The government said it voted against its own proposal to provide emergency financial relief for low income families because it is currently fulfilling a caretaker function while talks to form a new government are ongoing.
The bill was originally tabled before the election, when the government was still actively passing legislation.
Because of the bill’s likely failure, acting employment minister Peter Hummelgaard said that the current temporary subsidy for vulnerable families was not guaranteed to continue into the new year, broadcaster DR reports.
Originally proposed in the summer, when Hummelgaard said it would help families “here and now”, it was not backed by the Social Democratic government at its first reading on Tuesday.
The party said it would not vote for any new legislation because it stepped down following the election on November 1st.
Social Democratic leader and acting Prime Minister Mette Frederiksen is currently leading talks with other parties to form a new government after a slim victory in the election.
“There’s set precedence that you do not pass new legislation when there isn’t a government and we are therefore awaiting a new government to be formed so that we can follow up of political agreements that were made before the last election and legislate what can be agreed upon,” Hummelgaard said.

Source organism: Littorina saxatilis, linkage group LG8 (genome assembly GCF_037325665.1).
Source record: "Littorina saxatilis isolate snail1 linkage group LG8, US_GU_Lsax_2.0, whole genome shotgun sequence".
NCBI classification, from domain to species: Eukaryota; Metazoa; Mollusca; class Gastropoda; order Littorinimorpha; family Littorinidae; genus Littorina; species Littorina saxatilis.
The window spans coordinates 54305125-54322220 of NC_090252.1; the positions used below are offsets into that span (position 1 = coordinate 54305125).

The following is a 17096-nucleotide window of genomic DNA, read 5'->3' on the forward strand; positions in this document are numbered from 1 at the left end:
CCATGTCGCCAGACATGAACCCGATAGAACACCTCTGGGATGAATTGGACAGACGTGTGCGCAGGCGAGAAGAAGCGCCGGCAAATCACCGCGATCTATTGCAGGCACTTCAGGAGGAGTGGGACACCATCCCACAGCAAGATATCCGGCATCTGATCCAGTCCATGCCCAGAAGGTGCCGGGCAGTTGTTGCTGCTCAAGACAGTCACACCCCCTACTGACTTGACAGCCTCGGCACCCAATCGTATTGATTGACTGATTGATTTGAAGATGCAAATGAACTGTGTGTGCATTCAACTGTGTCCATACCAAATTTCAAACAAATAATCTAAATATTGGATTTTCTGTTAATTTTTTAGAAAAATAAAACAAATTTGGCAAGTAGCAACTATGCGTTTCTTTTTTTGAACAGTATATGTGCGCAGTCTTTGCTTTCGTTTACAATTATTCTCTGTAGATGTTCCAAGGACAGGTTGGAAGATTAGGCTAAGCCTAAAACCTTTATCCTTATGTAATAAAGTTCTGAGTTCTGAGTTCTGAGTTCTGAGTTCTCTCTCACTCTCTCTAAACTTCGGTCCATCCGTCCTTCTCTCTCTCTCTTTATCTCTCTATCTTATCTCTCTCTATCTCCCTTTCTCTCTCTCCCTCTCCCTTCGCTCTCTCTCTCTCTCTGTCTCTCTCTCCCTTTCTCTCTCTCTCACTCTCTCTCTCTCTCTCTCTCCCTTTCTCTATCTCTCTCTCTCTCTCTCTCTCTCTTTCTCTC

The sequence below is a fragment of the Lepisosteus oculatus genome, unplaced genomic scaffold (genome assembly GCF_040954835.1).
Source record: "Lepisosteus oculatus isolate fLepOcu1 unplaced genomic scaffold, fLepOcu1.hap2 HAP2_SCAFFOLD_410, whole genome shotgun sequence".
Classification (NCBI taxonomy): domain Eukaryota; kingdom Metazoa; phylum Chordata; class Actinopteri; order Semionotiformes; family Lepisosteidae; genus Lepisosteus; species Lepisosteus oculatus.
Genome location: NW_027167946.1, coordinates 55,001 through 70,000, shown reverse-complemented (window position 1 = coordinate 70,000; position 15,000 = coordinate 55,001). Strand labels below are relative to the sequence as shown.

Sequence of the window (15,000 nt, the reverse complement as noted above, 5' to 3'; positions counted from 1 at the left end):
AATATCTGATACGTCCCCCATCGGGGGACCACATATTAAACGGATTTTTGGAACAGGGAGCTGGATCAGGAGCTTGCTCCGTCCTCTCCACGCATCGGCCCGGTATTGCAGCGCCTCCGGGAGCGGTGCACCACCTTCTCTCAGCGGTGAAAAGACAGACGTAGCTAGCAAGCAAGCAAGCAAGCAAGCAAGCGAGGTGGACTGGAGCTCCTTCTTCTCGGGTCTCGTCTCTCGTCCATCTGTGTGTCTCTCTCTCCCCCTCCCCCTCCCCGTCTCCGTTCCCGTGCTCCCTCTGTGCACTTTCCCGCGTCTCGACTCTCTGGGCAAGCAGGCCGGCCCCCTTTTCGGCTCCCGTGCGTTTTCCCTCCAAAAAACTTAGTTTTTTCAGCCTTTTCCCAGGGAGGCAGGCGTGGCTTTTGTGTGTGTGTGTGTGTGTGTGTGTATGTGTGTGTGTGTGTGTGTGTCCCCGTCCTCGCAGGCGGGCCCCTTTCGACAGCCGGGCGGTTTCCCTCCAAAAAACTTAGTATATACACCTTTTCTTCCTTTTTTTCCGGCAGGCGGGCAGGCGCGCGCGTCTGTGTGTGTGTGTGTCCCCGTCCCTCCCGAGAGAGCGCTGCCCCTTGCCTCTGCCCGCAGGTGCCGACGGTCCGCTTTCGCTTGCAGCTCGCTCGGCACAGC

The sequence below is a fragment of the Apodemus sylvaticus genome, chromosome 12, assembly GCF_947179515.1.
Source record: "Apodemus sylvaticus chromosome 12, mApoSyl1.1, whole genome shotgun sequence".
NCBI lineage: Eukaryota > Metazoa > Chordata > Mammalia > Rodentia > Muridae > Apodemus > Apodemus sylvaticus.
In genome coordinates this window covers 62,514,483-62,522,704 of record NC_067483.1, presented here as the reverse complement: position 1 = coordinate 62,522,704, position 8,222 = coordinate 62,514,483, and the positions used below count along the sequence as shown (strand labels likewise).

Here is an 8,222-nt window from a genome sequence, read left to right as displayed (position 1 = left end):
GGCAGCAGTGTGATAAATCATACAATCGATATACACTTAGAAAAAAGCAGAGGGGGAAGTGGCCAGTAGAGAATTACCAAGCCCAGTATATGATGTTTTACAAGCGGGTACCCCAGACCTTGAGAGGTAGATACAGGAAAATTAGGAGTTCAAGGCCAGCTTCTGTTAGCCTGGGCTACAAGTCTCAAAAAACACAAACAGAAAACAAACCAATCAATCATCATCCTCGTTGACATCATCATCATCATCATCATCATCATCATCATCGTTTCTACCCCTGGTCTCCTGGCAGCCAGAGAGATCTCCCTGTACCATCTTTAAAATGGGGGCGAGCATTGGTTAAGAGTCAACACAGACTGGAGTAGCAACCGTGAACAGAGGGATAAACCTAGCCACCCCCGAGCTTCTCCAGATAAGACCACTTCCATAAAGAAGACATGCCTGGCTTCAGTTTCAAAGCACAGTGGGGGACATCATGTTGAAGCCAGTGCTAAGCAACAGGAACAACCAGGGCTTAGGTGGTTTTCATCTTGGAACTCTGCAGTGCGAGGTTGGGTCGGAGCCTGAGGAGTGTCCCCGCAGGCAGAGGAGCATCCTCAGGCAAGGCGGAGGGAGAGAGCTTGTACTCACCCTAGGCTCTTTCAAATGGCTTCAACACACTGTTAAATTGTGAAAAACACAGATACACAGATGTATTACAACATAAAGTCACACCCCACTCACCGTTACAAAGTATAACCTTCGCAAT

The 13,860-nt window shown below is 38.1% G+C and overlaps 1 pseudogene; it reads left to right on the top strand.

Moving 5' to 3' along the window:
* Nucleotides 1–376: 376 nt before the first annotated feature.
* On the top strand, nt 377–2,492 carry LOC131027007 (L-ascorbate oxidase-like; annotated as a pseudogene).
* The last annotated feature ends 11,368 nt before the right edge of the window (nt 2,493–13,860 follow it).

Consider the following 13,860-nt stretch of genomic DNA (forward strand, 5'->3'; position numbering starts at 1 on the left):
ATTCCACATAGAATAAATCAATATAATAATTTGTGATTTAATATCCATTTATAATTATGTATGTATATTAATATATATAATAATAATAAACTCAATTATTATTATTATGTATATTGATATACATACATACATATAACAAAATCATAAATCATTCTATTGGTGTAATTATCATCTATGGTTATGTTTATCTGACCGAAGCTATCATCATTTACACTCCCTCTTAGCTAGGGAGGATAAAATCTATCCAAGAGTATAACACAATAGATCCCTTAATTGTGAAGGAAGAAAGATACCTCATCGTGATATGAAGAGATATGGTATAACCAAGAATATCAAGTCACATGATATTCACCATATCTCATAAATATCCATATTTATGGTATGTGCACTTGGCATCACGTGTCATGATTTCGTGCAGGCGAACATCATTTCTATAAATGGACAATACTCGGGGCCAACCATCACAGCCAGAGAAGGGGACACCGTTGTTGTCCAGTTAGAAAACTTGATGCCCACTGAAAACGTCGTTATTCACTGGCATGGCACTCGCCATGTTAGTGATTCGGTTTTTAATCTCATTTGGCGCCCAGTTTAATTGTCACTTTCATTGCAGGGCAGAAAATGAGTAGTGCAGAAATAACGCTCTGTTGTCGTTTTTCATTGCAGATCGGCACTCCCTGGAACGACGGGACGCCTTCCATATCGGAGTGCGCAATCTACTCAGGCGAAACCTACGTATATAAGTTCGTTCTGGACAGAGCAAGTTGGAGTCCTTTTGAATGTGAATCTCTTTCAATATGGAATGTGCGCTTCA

Extension of the existing subsidy arrangement required a change to the law, and the government tabled a bill in October. But all outstanding bills lapsed when the election called.
After children’s charities called for action amid protracted negotiations to form a new government, the left wing Red Green Alliance (Enhedslisten) party re-tabled the bill.
The party’s parliamentary group leader Peder Hvelplund aimed sharp criticism at Hummelgaard and the Social Democrats after Tuesday’s debate.
“I think this is disappointing and completely incomprehensible. An agreement was made which had a parliamentary majority before the election. That majority remains after the election,” Hvelplund said in reference to the one-seat majority won by left-wing or ‘red bloc’ parties at the election.
Red Green Alliance lead political spokesperson Mai Villadsen said “poor families have been massively failed” by the decision, while another member of the party’s parliamentary group, Pelle Dragsted, tweeted that “an agreement is apparently not an agreement with the Social Democrats”.
The subsidy expires on January 1st 2023 but families will continue to receive payments until February, DR writes.